focuses on the companies, the products and the industry leaders that make headlines in the Business of Aviation. Business AVflash is a must read. Watch for a Business AVflash regular feature, TSA
WATCH: GA IN THE "SPOTLIGHT". Sign up today at http://www.avweb.com/profile/ .
Cessna Single & Twin Owners: Learn to Save Thousands on Maintenance!
Aircraft maintenance expert Mike Busch will be offering his acclaimed weekend Savvy Owner Seminar in cities throughout the U.S., including a location within easy flying distance of you.
In one information-packed weekend, Mike will teach you how to have a safer, more reliable aircraft while saving literally thousands of dollars on maintenance costs, year after year. For seminar
cities, details, and to reserve your space, click here.
Last week, AVweb asked what type of plane (realistically) our readers might
consider buying in the near future.
Your answers ran the entire gamut from LSAs to fractional ownerships, but
clearly the most popular option is purchasing a used, fully-certified aircraft.
That choice accounted for 39% of all readers who took the survey, while the
second largest group of respondents (15%) said they were planning to build their
own experimental aircraft.
How did LSAs, ultralights, and other aircraft types rank?
For real-time results of last week's question,
THIS WEEK'S QUESTION ***
If all aircraft are products of compromise and the balance of those
compromises determines an aircraft's market, we're going to make this very
difficult. What's the most important feature of your desired aircraft?
NOTE: This address is
only for suggested QOTW questions, and not for QOTW answers or
this form to send QOTW comments to our AVmail Editor.
If You Fly the Gauges, Add IFR Magazine to Your Flight Library IFR magazine has insightful articles to help you get the most from the system, your aircraft, and your knowledge. Order your subscription online for savings from the regular rate.
Welcome to another installment of AVweb's aviation photography showcase,
"Picture of the Week." Time's at a premium this week, so we'll jump right
into the pictures without much ado ó but first, a big "thank you" to everyone
who submitted this week. Thanks to your efforts, our weekly crop has shot
back up to well over 100 photos. Keep
Daniel Valovich of Hot Springs, Arkansas
shot this week's winning photo from 1,500 feet above a Labor Day fireworks
display on Lake Hamilton. Daniel writes, "We had the best seats for the
show," and it's hard to disagree.
Watch your mailbox, Daniel ó as this week's top winner, you'll be getting an
official AVweb baseball hat in the mail within a few days!
AVweb continues to receive a large number of excellent images for
our POTW contest. Here are some of the runners-up. Due to privacy issues,
AVweb does not publish e-mail addresses of
readers who submit photos.
It's never too soon ó or late ó or warm, or ... anything ó to hear a harrowing
story about icing. Robert Bready of Kennewick, Washington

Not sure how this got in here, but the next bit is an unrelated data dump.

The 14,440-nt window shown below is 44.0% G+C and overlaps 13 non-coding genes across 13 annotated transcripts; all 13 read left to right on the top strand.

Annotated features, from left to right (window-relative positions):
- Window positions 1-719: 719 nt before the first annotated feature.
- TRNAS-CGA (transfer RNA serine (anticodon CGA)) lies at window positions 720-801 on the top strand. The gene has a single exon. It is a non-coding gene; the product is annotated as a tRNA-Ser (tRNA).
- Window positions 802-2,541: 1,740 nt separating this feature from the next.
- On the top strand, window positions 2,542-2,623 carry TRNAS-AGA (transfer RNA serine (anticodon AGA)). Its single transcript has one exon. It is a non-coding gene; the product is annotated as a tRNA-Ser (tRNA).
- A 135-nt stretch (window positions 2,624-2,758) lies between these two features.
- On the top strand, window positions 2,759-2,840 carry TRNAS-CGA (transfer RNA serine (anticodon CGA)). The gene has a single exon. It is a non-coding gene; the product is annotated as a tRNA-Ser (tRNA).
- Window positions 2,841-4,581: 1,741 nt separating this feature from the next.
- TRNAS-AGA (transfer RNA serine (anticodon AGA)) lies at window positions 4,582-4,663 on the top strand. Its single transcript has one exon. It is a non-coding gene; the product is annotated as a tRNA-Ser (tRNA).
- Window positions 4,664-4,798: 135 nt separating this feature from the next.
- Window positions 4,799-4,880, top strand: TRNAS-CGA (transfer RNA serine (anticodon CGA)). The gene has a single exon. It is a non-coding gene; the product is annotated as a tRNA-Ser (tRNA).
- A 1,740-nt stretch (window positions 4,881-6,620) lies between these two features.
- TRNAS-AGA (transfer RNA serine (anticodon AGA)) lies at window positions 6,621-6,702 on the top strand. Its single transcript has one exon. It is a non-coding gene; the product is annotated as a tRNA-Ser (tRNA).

While flying IFR through benign stratus at 11,000-ft over NE Oregon I stumbled into an embedded area of convective Cumulus. I hadn't seen it coming because I was already IMC. I was hit with
the roar of heavy rain, but it was liquid rain on my windshield. Only after emerging from the clouds did I notice that 'the liquid' had frozen all over my
At the other end of the spectrum, Emmanuel Paraskakis of Athens, Greece
doesn't seem to have much to worry about in the way of icing hazards.
"Docked outside my hotel window in Loch Earn, Scotland," writes Emmanuel.
Michael McKean of Gig Harbor, Washington
reminds us that some folks need ANR more than others. When your ears as as
sensitive as this fella's, the sound of jet engines at the Reno Air Races might
be more than you can handle without the proper equipment.
A Reminder About Copyrights: Please take a moment to consider the source of your image before submitting to our "Picture of the Week" contest. If you did not take the photo yourself, ask
yourself if you are indeed authorized to release publication rights to AVweb. If you're uncertain, consult the POTW
Rules or send us an e-mail.
AVWEB APPRECIATES YOUR CONTINUED SUPPORT OF OUR SPONSORS,
WHO BRING YOU TODAY'S NEWS AND FEATURES AT NO COST TO YOU
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Flight Explorer Pilot Edition® Has Valuable Pilot-Oriented Benefits
Whether you want to view the weather along your planned route of flight, receive alerts when the FAA sends your preliminary flight plan, or have an e-mail automatically sent to someone when you depart
or arrive, Flight Explorer Pilot Edition® is for you. Click here for more information and to
Comm1 Radio Simulator Special Offer to AVweb Subscribers
Receive a complimentary Communications Reference Card with the purchase of any Comm1 Radio Simulator. Fly confidently by training with Comm1 Radio Simulators unique, interactive CD-ROMs
designed to teach pilots how to communicate safely and professionally with Air Traffic Control. Available in VFR, IFR, and Clearances on Request versions. Experience real flight situations through
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Pilots Comment After Reading IFR: A Structured Approach:
"The GPS chapter alone is worth getting the book. It's the best instrument flying book I have ever read," states Fred Scott. "If one book could help you make the leap from a bit
player to a skilled conductor of instrument flight, this is probably it," reads a November 2003 AOPA Pilot review. With the help of this book, you will establish your personal standard of
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AVwebFlash is a twice-weekly summary of the latest news, articles, products, features, and events featured on AVweb, the internet's aviation magazine and news service.
Today's issue was written by news writer Mary Grady (bio).
Click here to send
a letter to the editor. (Please let us know if your letter is not intended for publication.)
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Have a product or service to advertise on AVweb? A question on marketing? Send it to AVweb's sales team.
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version of AVwebFlash. For complete instructions on making the switch, click here.